Corn-Smut Disease: Profit Potential and Nutritious!

Corn-Smut Disease picture of diseased ear

Corn-Smut Disease

Corn-Smut Disease.

Corn-smut is a disease caused by the fungus, Ustilago maydis. In this disease, the fungal spores enter through the corn silks  (Note: each silk represents a single kernel created when the corn silk is pollinated). Once pollination is completed and the silks appear darkened brown; the silks do not distinguish between a pollen grain and a fungal spore–it simply appears as if pollination has taken place. At this point, the infection has already begun.

The fungus takes over the genetic machinery and redirects it to produce spore-filled kernels. The spores can be seen as a black grainy dusty substance released when the sac breaks apart; the white membrane from one galls  cracked open and revealed the spore mass (see top left of photo). Most new hybrid corn varieties are resistant to corn-smut disease. The heirloom varieties, however, can be quite susceptible. We have not seen this disease in our garden since we started using newer varieties of sweet corn. This year, however, we decided to try an heirloom in the Spring garden (several attempts to grow sweet corn were thwarted by the late frosts—this heirloom was the 3rd set of corn seed to be planted.) Infected kernels of corn are replaced by membrane-bound galls of black spores. So far, we found 2 infected ears out of about 200 in the garden.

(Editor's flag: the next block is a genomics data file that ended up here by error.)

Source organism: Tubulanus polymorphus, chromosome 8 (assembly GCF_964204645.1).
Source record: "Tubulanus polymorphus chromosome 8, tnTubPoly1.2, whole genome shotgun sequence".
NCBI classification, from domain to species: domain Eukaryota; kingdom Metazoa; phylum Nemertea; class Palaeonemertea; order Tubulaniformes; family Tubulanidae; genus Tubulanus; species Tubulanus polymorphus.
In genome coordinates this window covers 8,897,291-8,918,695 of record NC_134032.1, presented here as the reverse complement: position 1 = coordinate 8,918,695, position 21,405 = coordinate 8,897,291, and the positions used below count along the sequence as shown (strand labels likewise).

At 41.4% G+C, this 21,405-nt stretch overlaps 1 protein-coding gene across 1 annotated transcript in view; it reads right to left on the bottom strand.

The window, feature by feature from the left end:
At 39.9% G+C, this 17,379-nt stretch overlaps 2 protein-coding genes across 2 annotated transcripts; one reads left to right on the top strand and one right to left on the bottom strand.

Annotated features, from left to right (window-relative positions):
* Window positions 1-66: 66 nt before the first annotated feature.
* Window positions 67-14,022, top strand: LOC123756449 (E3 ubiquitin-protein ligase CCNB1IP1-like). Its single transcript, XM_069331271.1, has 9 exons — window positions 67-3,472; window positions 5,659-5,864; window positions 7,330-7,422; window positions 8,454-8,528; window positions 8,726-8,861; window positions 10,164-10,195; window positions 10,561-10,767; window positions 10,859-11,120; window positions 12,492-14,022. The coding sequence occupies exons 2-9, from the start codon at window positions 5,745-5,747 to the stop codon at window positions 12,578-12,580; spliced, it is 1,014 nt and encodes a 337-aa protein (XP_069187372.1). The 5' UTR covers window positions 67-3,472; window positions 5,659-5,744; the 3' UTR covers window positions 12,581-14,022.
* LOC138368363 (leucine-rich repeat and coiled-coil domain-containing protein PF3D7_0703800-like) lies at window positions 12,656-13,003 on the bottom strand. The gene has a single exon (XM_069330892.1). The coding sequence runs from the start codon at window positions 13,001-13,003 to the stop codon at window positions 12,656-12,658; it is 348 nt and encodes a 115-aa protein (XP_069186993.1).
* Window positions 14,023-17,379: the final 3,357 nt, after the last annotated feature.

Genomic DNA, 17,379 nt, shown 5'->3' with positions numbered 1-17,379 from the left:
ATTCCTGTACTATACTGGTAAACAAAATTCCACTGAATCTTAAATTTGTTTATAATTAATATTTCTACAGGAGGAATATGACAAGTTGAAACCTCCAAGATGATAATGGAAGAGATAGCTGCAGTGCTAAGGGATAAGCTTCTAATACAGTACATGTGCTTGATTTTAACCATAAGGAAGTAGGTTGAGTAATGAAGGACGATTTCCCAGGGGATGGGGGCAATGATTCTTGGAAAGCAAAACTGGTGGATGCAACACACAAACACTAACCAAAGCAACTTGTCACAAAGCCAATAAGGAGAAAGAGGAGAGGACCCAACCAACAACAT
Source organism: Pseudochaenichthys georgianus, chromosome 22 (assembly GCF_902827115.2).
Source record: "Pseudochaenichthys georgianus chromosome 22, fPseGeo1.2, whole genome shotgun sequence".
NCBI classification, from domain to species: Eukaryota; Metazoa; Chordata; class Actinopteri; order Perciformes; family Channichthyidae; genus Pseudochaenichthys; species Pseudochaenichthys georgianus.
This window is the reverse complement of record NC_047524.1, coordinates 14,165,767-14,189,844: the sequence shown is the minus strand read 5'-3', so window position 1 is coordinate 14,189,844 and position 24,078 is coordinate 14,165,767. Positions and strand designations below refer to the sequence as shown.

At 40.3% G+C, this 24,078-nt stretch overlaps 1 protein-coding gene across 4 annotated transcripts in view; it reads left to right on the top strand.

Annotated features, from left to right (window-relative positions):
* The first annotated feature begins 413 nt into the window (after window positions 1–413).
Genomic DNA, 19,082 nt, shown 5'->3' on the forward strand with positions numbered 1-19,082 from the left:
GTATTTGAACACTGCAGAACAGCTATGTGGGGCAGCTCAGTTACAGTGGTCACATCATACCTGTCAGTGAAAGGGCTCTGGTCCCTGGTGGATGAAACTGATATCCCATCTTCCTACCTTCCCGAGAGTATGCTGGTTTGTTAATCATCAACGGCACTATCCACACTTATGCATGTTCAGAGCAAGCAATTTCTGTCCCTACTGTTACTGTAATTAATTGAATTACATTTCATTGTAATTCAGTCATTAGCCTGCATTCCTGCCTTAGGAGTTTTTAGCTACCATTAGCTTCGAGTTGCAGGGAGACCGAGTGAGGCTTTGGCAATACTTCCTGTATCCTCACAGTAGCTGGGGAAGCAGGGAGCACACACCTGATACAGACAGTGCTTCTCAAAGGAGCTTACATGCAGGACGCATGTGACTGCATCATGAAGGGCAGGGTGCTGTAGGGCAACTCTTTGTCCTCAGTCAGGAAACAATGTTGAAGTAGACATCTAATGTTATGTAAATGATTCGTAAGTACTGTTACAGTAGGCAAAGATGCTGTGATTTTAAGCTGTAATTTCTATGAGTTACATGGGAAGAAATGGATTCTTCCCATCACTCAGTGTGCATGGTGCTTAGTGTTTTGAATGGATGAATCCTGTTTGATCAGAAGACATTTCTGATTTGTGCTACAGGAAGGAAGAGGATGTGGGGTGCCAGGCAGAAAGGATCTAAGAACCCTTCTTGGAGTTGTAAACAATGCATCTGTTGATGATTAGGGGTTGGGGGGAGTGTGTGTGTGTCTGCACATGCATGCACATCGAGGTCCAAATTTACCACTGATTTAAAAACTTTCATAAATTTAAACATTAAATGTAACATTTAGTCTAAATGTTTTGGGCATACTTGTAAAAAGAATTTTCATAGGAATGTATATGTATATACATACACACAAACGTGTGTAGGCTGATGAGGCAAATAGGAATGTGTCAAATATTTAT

Some Interesting Facts about Corn-Smut Pathogen.

Ustilago maydis is a plant pathogen that can create a desirable disease that benefits humans in both economic profit potential and known nutritional value! In Mexico, this fungus is a delicacy that is eaten–often as a filling in tacos and quesadillas. The nutritional value of the corn is improved by this fungus and it the profit margin can be higher (depending on farm size) for raising smut-infected corn as compared to healthy corn. The spores are higher in proteins and rich with the amino acid, Lysine—not naturally produced in corn!

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